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Murphy, Thomas H. (ed.) / Wisconsin alumnus
Vol. 73, Number 1 (Oct. 1971)

The University,   pp. 17-22


Page 17


The University
Fees Rise, Freeze,
Descend Again
  Fees and tuitions for the first se-
mester were rolled back by the execu-
tive committee of the Board of Re-
gents from a planned increase, to
freeze them at last year's level for
the duration of the current federal
pay and price freeze.
   Any students who paid the higher
fees set for the semester by the Board
of Regents before the national action
will get a refund or credit on subse-
quent fees, Executive Vice Pres. Don-
ald E. Percy said.
   In effect, students will pay for the
first two-thirds of the semester at last
year's rate, the final third at the rate
based on the budget now before the
Legislative Conference Committee on
the Budget, he explained.
   For all campuses except the Cen-
 ter System, the undergraduate fees
 for the semester, previously set at
 $275 for residents and $950 for non-
 residents, have been rolled back to
 $261 for residents, $916 for non-
 residents. At Center System cam-
 puses, fees were $15 lower originally
 than elsewhere in the University and
 now will be $12 lower than the new
 roll-back fees elsewhere.
   For graduate students, fees. set
 originally at $320 for residents and
 $1,100 for non-residents were rolled
 back to $305 for residents, $1,076
 for non-residents.
    Similar changes were made in per
 credit fees, Medical School, Exten-
 sion, and other special fees, the Uni-
 versity announced.
 New L. & S Program Permits
 Degrees in Three Years
    With this fall semester a new cur-
  riculum was made available for L & S
  students who want to-and are able
  to-earn a bachelor's degree in three
  years.
    The program was established over
  a two-year period of study by a fac-
  ulty-student committee. The goal was
to provide a more liberal approach
to undergraduate course requirements
and a more accurate assessment of a
new student's prior training.
   Students choosing to take the pro-
gram will still need 120 credits to
graduate. But two major factors will
help them earn those credits faster:
   A liberalization of courses required
as "basic" for undergrads. For exam-
ple, the majority of students will now
be able to meet foreign language re-
quirements in t h ei r freshman year
here or in high school.
   The second factor is added empha-
 sis on testing so that students with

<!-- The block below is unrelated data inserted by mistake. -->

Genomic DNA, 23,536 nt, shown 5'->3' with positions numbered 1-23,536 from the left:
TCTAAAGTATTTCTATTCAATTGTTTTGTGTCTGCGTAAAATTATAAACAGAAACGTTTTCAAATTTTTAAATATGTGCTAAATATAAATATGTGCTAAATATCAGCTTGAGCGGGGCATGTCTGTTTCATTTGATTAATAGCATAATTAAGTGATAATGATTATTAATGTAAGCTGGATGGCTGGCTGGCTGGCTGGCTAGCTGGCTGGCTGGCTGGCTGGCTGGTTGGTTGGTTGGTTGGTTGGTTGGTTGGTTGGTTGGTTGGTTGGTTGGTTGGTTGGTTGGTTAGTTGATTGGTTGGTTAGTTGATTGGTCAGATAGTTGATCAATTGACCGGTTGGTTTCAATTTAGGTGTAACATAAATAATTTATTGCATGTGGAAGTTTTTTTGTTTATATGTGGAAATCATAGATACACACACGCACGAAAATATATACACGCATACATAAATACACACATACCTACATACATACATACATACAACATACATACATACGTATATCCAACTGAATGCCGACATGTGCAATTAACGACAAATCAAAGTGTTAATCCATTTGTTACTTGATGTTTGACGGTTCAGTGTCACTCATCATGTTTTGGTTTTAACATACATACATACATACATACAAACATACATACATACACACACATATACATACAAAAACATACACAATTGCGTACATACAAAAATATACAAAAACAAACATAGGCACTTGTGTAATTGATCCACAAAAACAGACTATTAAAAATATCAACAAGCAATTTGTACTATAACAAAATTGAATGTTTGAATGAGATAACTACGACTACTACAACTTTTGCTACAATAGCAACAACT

previous training, travel or education
 will not have to duplicate their efforts
 to receive credit for learning they
 have already acquired.
   Other aids are a new rule, now
 in effect only in the Language De-
 partment but applicable in other dis-
 ciplines, which permits a student who
 does well in an intermediate level
 course to receive credit for related
 lower-level courses. A n o t h e r rule
 would p e r mit students to "create"
 majors not carried by the individual
 departments by setting up their own
 program of courses. This plan would
 require the advice and approval of
 a faculty member, and a new faculty
 committee on individual majors.
    Patrick Runde, assistant L- & S
 dean, said the new program was not
 meant to "encourage students to move
 through the University in less than
 four years, but we want to let them
 do it if they can and want to."
    A note of caution was raised by
 Associate Director of Academic
 Planning Joe Corry, who said "there
 are still a lot of people who feel a
 student needs four years of college
 to complete his maturation process."
 Ann Emery Closes
    After 41 years, Ann Emery Hall
  women's residence has closed its
  doors. The privately-owned dorm at
  265 Langdon was another victim of
  an increasing number of students
choosing to live off campus in apart-
ments.
  Last year, Langdon and Lowell
Halls closed.
  According to Newell Smith, direc-
tor of student housing, other contrib-
uting factors are the necessarily
higher rental fees in private dorms;
the c u t b a c k in out-of-state enroll-
ment; and prohibitions on room visi-
tation by male students in these
dorms.
   On the other hand, Smith said, UW
residence halls had higher registra-
tion for the fall semester than was
exp e c t e d. Pre-registration figures
promised about 6,000 residents, 600
more than had been predicted at the
end of the spring semester.
New Policy, Will
Push Enrollment
Of Minority Groups
   Admissions policies for the Madi-
 son campus that will attempt to boost
 minority group enrollment to levels
 "at least proportional to the under-
 graduate population" were approved
 by the regents in August.
   This would mean at least three per-
 cent minority enrollment among un-
 dergraduates from Wisconsin and at
 least 15 percent among undergradu-
 ates from other states.
   "Given the present UW minority
 student proportions of approximately
 1.4 percent and 5.4 percent respec-
 tively, a much greater effort to dis-
 cover and aid these minorities is
 plainly a responsibility of the Univer-
 sity, despite its intensive efforts in this
 matter of the past several years," fac-
 ulty and student members of the Ad-
 missions Policy Committee stated in
 their report.
    They say that establishing such a
  goal would be irresponsible without
  providing additional financial and ed-
  ucational assistance.
    The committee proposed that the
  following statement become part of
  the official admissions policy:
    "We are aware of and sensitive
17
October, 1971


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